• Graphic novels: 18, of which 6 were nonfiction
  • Cartoon collections: 1: The Book of Bunny Suicides, by Andy Riley
  • Comics, sorta: 1: Edward Gorey’s Amphigorey
  • Novellas: 2 stand-alones and one collection of novellas
  • Short stories: 5 collections


  • Annual fat Russian novel: Notes from Underground, by Dostoevsky. There is something seriously messed up about the Russian psyche.
  • Re-reads: 12 (10 by Jim Butcher, 2 by Connie Willis)
  • Annual grammar book, A Little Book of Language, by David Crystal: disappointing



  • 82 total

Favorite new (to me) authors:

  • Frans Gunnar Bengtsson
  • Mark Bittman
  • Stephen DeStefano
  • Lev Grossman
  • Stieg Larsson
  • Linda Medley
  • Stephanie O’Dea
  • Bram Stoker
  • David Wong

Best book of the year:

Can’t pick between these two. Castle Waiting, by Linda Medley, filled me with joy. The Folding Knife, by K. J. Parker, filled me with despair.

Honorable mentions:

  • Let the Right One In, by John Ajvide Lindqvist
  • The Long Ships, by Frans Gunnar Bengtsson
  • Food Matters, by Mark Bittman
  • Coyote at the Kitchen Door: Living with Wildlife in Suburbia, by Stephen DeStefano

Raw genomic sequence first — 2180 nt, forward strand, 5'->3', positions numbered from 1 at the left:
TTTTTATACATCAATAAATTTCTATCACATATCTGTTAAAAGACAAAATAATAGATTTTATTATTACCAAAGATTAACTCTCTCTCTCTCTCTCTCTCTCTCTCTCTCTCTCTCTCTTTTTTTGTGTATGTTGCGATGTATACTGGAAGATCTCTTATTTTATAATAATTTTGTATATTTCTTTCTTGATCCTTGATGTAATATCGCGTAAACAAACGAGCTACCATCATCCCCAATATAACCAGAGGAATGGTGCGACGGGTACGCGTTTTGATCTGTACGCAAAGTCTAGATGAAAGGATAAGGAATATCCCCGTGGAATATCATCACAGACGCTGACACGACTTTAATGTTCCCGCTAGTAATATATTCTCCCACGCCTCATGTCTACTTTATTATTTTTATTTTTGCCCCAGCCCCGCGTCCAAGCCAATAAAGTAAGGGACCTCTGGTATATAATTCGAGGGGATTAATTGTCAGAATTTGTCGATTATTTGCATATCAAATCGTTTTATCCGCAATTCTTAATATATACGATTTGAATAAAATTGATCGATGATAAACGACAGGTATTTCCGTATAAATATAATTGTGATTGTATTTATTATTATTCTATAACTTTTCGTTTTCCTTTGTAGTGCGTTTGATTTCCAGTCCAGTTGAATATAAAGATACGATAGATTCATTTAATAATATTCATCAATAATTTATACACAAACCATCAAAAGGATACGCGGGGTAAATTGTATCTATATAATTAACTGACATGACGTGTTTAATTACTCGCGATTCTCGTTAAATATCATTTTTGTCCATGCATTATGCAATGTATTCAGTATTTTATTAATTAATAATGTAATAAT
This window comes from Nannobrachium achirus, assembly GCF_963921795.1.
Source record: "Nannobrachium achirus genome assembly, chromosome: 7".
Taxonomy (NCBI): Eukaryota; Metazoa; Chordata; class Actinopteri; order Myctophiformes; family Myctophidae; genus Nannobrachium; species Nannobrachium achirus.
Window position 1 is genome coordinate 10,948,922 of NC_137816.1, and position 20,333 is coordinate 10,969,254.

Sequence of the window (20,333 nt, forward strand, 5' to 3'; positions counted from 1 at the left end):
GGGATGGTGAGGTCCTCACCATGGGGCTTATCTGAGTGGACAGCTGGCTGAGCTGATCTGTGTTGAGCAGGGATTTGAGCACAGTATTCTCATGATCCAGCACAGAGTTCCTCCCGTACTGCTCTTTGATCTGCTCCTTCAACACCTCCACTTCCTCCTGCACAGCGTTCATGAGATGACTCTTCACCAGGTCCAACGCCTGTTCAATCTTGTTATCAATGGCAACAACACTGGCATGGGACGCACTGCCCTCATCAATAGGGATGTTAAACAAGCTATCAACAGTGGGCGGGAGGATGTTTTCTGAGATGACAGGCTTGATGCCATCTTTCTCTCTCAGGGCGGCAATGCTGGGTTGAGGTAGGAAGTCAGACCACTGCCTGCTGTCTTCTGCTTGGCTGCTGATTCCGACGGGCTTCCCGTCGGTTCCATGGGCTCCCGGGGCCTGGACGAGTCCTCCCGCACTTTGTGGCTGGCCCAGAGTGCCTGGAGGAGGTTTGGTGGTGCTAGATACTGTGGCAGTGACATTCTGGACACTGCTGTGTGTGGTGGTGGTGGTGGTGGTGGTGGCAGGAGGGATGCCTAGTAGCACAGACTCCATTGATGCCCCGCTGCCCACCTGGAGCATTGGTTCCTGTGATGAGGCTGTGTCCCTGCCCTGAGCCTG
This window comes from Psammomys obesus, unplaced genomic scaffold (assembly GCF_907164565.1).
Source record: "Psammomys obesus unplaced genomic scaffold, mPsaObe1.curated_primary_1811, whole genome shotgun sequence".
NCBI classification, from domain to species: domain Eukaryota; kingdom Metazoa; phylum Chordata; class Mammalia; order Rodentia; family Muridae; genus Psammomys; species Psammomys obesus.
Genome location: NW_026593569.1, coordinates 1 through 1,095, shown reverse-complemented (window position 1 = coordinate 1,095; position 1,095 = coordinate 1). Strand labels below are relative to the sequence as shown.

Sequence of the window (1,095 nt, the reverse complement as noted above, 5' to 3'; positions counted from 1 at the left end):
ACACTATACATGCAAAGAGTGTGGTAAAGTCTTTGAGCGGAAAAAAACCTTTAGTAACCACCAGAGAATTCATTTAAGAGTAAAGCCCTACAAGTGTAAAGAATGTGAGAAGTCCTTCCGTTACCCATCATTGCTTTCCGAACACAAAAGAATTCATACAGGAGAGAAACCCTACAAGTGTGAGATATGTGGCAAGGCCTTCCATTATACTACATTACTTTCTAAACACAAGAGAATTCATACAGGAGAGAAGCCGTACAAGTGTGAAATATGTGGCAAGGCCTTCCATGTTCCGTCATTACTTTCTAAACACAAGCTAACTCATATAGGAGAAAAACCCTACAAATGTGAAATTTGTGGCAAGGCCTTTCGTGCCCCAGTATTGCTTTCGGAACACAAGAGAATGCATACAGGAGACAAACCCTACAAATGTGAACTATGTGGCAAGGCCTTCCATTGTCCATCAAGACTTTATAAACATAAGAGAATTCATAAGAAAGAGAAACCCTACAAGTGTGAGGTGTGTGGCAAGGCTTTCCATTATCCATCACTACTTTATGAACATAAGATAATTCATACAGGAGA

• Notes from Underground, by Fyodor Mikhailovich Dostoevsky
  • The Magicians, by Lev Grossman
  • Skinny Dip, by Carl Hiaasen
  • Clan Apis, by Jay Hossler
  • Full Dark, No Stars, by Stephen King
  • Stieg Larsson’s Millenium trilogy
  • Make It Fast, Cook It Slow, by Stephanie O’Dea
  • Squirrel Seeks Chipmunk: A Modest Bestiary, by David Sedaris
  • Dracula, by Bram Stoker


  • Kage Baker’s Historical Fiction cum Science Fiction Company series has a couple of great characters and an extremely catchy plot hook, but she lost me with the pro-pedophilia, pro-rape message
  • The Possessed: Adventures with Russian books and the people who read them, by Elif Batuman, was boring. Boring I can forgive. What I cannot forgive is a book that promises to talk about Russian books and the people who read them, and then doesn’t.
  • What Color Is My Parachute?, by Richard Bolles. Why do I read bother with self-help books? I despise them. I might also point out that I have this year collected a healthy pile of rejection letters, balanced out by exactly zero (0) job interviews.

And finally… all the books I read! Sorted by author!

Aguirre-Sacasa, Roberto Stephen King’s the Stand: American Nightmares
Ajvide Lindqvist, John Let the Right One In
Anderson, Alun After the Ice: Life, Death, and Geopolitics in the New Arctic